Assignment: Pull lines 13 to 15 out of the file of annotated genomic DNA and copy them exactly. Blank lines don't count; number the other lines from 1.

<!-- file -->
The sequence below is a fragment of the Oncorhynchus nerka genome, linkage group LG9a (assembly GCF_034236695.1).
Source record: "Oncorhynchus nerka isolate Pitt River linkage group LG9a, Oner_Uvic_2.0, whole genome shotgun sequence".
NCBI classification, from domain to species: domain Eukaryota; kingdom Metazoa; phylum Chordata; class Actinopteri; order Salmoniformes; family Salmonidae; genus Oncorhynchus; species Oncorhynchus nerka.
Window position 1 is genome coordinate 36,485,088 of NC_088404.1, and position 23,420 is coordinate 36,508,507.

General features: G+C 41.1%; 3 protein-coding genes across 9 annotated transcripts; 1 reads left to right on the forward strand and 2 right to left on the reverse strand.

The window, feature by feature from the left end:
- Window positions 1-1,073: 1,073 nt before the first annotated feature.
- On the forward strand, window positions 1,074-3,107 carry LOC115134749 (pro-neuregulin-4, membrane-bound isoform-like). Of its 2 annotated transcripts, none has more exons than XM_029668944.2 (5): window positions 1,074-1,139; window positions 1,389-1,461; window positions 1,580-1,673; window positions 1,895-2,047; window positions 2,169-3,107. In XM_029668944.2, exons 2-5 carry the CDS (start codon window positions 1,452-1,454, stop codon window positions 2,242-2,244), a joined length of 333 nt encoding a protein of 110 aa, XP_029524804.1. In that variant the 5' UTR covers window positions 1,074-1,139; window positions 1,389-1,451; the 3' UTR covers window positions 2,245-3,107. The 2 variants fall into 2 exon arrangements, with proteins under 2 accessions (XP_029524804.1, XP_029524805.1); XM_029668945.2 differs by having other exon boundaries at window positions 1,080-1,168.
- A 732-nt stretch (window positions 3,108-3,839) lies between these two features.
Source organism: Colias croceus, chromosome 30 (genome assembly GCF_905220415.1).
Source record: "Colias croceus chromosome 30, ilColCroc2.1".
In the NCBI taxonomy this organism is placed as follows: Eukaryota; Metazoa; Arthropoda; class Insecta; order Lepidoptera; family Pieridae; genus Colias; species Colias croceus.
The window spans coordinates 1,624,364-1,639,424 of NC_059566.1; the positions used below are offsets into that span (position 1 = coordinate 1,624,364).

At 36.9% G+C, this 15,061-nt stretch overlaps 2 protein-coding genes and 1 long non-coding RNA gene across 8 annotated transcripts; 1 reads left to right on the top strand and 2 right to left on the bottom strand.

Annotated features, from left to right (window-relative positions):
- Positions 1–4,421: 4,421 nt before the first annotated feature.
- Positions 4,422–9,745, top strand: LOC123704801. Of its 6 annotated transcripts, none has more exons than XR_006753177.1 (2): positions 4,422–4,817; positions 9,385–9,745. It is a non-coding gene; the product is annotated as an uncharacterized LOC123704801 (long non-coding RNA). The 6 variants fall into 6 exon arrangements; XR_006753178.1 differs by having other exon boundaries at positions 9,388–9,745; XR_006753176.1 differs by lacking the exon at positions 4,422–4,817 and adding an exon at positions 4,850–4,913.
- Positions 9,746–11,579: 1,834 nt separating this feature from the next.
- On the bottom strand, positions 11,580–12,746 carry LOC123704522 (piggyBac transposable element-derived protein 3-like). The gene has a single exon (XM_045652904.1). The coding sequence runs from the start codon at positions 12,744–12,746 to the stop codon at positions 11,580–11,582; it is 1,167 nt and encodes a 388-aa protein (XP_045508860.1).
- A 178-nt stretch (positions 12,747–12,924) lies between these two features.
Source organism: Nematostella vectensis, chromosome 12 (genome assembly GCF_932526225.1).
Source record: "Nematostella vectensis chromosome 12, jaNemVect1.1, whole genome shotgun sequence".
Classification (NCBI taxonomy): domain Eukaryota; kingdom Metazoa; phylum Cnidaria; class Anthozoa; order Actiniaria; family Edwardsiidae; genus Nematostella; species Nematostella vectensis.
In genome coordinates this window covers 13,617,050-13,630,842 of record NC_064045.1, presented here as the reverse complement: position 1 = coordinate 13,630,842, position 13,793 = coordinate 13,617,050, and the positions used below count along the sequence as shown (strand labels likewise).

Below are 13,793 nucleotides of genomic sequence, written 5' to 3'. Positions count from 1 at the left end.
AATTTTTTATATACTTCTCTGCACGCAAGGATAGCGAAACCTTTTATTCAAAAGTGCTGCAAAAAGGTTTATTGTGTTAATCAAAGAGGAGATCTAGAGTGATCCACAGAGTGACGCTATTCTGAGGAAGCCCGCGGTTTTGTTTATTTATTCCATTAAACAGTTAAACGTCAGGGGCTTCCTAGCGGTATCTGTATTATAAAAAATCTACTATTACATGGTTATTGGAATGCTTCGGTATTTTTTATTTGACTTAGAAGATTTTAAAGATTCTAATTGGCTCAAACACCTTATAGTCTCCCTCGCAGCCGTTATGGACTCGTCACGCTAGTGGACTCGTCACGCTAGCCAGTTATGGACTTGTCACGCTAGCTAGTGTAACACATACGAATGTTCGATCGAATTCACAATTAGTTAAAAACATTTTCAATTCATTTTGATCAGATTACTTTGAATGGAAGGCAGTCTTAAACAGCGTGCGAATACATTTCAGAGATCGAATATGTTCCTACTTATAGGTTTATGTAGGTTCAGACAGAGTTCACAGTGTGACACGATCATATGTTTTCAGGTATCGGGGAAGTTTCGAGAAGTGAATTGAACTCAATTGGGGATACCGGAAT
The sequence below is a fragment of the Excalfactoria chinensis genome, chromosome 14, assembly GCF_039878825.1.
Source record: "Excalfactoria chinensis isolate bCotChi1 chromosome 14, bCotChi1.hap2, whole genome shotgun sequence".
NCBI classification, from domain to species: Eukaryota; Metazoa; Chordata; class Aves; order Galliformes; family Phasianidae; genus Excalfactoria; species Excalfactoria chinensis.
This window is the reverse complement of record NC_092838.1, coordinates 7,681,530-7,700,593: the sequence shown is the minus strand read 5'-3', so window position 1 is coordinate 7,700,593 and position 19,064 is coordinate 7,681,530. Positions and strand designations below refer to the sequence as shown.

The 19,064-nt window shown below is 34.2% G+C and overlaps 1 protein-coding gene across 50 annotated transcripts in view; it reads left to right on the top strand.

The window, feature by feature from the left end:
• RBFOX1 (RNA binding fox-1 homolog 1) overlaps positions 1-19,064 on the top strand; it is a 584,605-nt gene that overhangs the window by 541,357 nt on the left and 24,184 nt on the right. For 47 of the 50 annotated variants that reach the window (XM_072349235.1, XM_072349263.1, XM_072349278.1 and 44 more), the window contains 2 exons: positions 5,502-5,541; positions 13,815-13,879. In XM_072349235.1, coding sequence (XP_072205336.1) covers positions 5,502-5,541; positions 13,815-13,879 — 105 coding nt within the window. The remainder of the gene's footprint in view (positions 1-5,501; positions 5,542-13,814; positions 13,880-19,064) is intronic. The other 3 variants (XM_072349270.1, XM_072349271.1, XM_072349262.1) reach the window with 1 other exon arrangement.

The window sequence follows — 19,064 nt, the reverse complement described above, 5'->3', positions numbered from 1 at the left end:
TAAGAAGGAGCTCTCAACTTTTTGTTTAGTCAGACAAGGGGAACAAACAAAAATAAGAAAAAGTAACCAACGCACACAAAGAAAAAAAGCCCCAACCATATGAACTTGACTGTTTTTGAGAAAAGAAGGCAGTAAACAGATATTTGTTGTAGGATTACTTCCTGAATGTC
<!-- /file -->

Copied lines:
The window spans coordinates 1,624,364-1,639,424 of NC_059566.1; the positions used below are offsets into that span (position 1 = coordinate 1,624,364).

At 36.9% G+C, this 15,061-nt stretch overlaps 2 protein-coding genes and 1 long non-coding RNA gene across 8 annotated transcripts; 1 reads left to right on the top strand and 2 right to left on the bottom strand.

Annotated features, from left to right (window-relative positions):